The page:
-P path Specify a different name or full path for the fIcy executable (defaults to “fIcy”). -v Verbose. -R max Specifies the maximal number of retries to do for each stream upon connection/read failure. -L max Specifies the maximal number of loops to do for the entire playlist (-1 for infinite). -T time Wait time to pause after each failure. -M time Maximum cumulative recording time. See Notes. -i time Maximum network idle time. Same as fIcy’s when loading a playlist via http. Forwarded to fIcy. -a file Read authentication credentials from file. Same as fIcy’s when loading a playlist via http. The credentials are automatically forwarded to fIcy, but you can override them when needed. -l num Redirect follow limit. Same as fIcy’s when loading a playlist via http. Forwarded to fIcy. -d file Run as a daemon, redirecting messages to file. fIcy’s -d option is enforced. As the process is chdir-ed to the root directory you also have to specify absolute paths for all options, including fIcy’s ones.
Rip a station until stopped:
mkdir files fPls -L-1 http://netradio.invalid/listen.pls -s .mp3 -o files/ -cmrdt
Use fIcy to manage reconnections and display titles while playing:
fPls http://example.com:8080/listen.pls -t | mpg123 -
Connect directly to the stream with server:port and /path:
fIcy -s .mp3 -o ./ -md 184.108.40.206 8080 /path/to/stream
Rip an .mp3 stream while playing, but allows the player to be restarted later by using a named fifo (note that you can re/open “fifo” with any player):
$ mkfifo fifo $ fIcy -p ... > fifo $ mpg123 fifo
Record your favourite program “XYZ” usually on-air between 16:30-17:00:
at 16:30 fPls -M 30m http://example.com/listen.pls -o program.mp3 -x XYZ ^D
Cleanup a ripped and/or damaged mp3 file:
Audio-oriented rebuffering tool. Ideal for lousy streams.
Frame-level mp3 cutting tool.
We would like to remind you that saving streams containing copyrighted material without explicit consent is ILLEGAL. For stream administrators, please see our statement in the FAQ.
The output files produced by fIcy may miss audio framing information and headers since the separation does not consider the audio data. For this reason, your player ‘may’ (but should not) fail to reproduce the dump or output some initial noise: this is expected. fResync can be used to cleanup MPEG files after processing.
You can also use other tools such as mpgedit for cutting the file in arbitrary positions without diminishing the quality. Assuming that your song spans across three files (use -q to know which ones), that’s how to proceed:
cat 1.mp3 2.mp3 3.mp3 > temp.mp3 && xmpgedit temp.mp3
Do not resync the files if you’re going to post-process them this way: fResync would remove at least one boundary frame on each file, while other tools could also insert extra empty frames to silence the decoder!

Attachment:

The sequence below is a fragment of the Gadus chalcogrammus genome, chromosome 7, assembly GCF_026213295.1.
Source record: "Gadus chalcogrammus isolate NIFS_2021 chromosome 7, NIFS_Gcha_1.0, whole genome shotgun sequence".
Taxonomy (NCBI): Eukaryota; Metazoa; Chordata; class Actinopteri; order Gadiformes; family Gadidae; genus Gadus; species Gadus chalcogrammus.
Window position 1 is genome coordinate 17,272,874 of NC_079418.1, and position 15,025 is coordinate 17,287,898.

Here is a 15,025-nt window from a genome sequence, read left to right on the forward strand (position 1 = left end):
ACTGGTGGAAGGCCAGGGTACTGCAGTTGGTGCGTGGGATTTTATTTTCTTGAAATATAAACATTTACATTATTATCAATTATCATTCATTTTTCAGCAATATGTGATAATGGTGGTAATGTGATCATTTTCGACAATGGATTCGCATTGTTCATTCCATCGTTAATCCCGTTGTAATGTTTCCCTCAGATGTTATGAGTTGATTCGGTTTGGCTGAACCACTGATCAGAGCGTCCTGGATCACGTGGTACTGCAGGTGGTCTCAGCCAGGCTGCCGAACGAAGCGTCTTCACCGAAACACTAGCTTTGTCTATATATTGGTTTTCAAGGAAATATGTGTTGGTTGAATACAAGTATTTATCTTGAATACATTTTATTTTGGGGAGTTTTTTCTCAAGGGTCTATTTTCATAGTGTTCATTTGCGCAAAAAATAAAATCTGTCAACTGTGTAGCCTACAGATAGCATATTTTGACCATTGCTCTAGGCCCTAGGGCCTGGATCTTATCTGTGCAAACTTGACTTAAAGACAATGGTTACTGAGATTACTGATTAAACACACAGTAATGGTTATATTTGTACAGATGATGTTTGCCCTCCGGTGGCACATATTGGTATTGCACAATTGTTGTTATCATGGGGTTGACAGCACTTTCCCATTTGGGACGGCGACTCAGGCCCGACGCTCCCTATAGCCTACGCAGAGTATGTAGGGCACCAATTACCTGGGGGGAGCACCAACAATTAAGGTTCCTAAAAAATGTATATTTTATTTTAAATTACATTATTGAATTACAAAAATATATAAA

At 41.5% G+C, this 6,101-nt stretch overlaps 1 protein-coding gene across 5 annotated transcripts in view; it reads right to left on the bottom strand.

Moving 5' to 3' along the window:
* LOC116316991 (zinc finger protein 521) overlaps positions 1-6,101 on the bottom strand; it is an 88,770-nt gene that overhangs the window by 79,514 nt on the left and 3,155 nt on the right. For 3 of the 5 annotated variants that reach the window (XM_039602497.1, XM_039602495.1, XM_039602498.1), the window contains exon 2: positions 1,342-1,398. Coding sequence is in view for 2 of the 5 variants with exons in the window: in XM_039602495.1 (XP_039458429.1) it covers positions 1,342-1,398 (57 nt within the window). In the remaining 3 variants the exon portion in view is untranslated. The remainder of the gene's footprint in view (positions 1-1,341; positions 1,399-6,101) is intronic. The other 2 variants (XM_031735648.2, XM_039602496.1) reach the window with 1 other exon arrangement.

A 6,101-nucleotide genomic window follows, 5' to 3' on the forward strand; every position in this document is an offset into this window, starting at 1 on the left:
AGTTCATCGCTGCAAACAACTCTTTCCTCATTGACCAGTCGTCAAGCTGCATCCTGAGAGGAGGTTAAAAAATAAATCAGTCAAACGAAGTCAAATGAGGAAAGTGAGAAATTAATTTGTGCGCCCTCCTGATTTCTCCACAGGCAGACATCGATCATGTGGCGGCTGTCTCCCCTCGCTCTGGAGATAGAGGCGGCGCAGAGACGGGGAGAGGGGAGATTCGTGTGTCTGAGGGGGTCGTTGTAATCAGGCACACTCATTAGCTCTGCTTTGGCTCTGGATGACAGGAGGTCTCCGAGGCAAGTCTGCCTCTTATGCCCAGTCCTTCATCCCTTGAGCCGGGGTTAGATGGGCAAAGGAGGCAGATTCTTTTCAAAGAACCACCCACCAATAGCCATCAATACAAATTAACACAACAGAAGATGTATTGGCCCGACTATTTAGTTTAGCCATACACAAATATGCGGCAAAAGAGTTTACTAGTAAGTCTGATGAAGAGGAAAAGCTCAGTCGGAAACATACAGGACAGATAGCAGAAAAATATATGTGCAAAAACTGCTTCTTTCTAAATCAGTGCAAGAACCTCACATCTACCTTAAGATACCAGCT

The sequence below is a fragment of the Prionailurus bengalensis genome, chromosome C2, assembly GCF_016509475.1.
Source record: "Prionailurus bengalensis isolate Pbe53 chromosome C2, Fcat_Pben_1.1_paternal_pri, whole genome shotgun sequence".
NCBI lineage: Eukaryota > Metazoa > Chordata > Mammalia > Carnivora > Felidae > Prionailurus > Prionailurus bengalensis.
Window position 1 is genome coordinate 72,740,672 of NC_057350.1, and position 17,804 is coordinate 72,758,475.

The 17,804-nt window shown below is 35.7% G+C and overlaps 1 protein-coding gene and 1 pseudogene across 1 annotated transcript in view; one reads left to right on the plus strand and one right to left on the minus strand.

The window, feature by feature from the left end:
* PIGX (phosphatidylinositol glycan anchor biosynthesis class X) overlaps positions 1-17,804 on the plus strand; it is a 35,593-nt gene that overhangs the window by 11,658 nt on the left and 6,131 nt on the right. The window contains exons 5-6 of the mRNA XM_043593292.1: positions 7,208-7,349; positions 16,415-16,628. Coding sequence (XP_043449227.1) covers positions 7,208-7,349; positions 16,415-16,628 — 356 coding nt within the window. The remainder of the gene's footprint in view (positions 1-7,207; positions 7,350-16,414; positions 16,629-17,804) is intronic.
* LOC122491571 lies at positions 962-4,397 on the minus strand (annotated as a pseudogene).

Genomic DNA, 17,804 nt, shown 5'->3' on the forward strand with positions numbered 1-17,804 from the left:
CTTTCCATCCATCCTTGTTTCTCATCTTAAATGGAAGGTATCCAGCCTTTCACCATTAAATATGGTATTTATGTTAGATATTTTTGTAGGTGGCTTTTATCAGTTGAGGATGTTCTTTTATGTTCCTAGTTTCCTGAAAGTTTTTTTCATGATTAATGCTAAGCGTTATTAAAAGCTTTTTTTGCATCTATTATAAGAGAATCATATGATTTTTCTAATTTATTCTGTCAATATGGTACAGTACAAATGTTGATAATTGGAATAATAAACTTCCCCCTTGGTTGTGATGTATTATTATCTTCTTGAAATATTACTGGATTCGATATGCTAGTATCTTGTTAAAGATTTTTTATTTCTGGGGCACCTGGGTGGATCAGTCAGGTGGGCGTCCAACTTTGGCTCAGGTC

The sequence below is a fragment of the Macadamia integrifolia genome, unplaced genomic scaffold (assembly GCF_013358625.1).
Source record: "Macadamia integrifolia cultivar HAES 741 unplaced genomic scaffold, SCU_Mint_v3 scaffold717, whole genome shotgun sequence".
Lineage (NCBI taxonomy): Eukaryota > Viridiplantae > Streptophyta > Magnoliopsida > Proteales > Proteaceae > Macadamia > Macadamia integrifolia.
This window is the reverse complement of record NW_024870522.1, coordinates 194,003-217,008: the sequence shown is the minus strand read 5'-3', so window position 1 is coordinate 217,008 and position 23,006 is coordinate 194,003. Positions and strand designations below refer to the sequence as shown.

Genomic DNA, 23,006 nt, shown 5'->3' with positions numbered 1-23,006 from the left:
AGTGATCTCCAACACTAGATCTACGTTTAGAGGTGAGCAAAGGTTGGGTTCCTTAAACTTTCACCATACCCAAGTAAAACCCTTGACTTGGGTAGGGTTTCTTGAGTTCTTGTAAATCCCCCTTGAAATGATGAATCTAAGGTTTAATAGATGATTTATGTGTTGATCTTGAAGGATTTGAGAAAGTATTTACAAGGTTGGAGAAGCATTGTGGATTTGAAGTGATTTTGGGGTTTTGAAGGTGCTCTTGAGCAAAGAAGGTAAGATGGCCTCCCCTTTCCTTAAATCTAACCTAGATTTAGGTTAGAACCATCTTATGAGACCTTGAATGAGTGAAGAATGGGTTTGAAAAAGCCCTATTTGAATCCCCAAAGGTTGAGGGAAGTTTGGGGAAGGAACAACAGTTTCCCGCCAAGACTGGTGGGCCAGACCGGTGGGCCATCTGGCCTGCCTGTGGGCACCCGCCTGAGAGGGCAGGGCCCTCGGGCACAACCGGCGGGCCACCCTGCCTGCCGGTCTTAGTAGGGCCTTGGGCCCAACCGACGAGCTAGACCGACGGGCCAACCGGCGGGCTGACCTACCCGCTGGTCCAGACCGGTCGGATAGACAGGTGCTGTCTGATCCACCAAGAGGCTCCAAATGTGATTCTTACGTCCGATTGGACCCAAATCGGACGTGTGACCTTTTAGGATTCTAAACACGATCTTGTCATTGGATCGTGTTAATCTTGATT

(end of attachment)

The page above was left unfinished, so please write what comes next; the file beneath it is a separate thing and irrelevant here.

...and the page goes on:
The -M flag supported by both fIcy and fPls accepts a time specification in seconds, HH:MM or N minutes/hours/days. Also beware that -M specified in fPls means cumulative recording time (time accumulates across retries/timeouts), while -M specified in fIcy means single stream recording time (recording stops at the first error or when the specified time has elapsed).
Most online radio stations tend to put banners in the title that will be shown in the player, and eventually result in the filename. To overcome to this (and more), fIcy offers the possibility to rewrite each title through a normal sed script via the “-fF” flags. A real sed coprocess is used along the execution so all of sed’s power is available, but some limitations apply:
You can actually use any executable that works as a stream editor by specifying the path with ‘-C’. The executable must support the ‘-e’ (inline expression) and ‘-f’ (script file) flags or, at least, ignore them. This allows for any script or custom executable to be used when a “sed” script is considered inadequate.
As an example, suppose your titles look like this:
Artist - Title (radiobanner)
You can write a sed expression or script containing:
to remove the trailing part. This facility can also be used to uniform file names, invert Artist/Title positions and so on. Clever use of the pattern space can also be used to merge albums. sed alone can be used to debug expressions, eg:
echo "test title" | sed -e 'expr'
Refer to the sed(1) manual for a complete list of commands you can use.
fIcy comes with a very simple Makefile that should work on any system using gcc and GNU make. Documentation is generated from these files using rst2html.
All standard environment flags are supported, including DESTDIR/PREFIX for relocated installation. If you need to use a different compiler (for example on OpenBSD), you can call make as follows:
make CXX=eg++ PREFIX=/usr install
instead of changing manually the Makefile. Please note that, when using gcc, at least g++ >= 3 is required to compile fIcy.
Also note that, for “fPls” to work, fIcy must be already installed (be in “PATH”) or a full fIcy path must be specified with -P.
If you feel to discuss improvements and suggestions, and/or test beta releases before announcement you can subscribe to ficy-users by either sending an empty email to <firstname.lastname@example.org>, using GMane (group “gmane.comp.audio.ficy.users”) or by contacting the author at <email@example.com>. The archives are accessible via web through https://firstname.lastname@example.org/ or via news directly.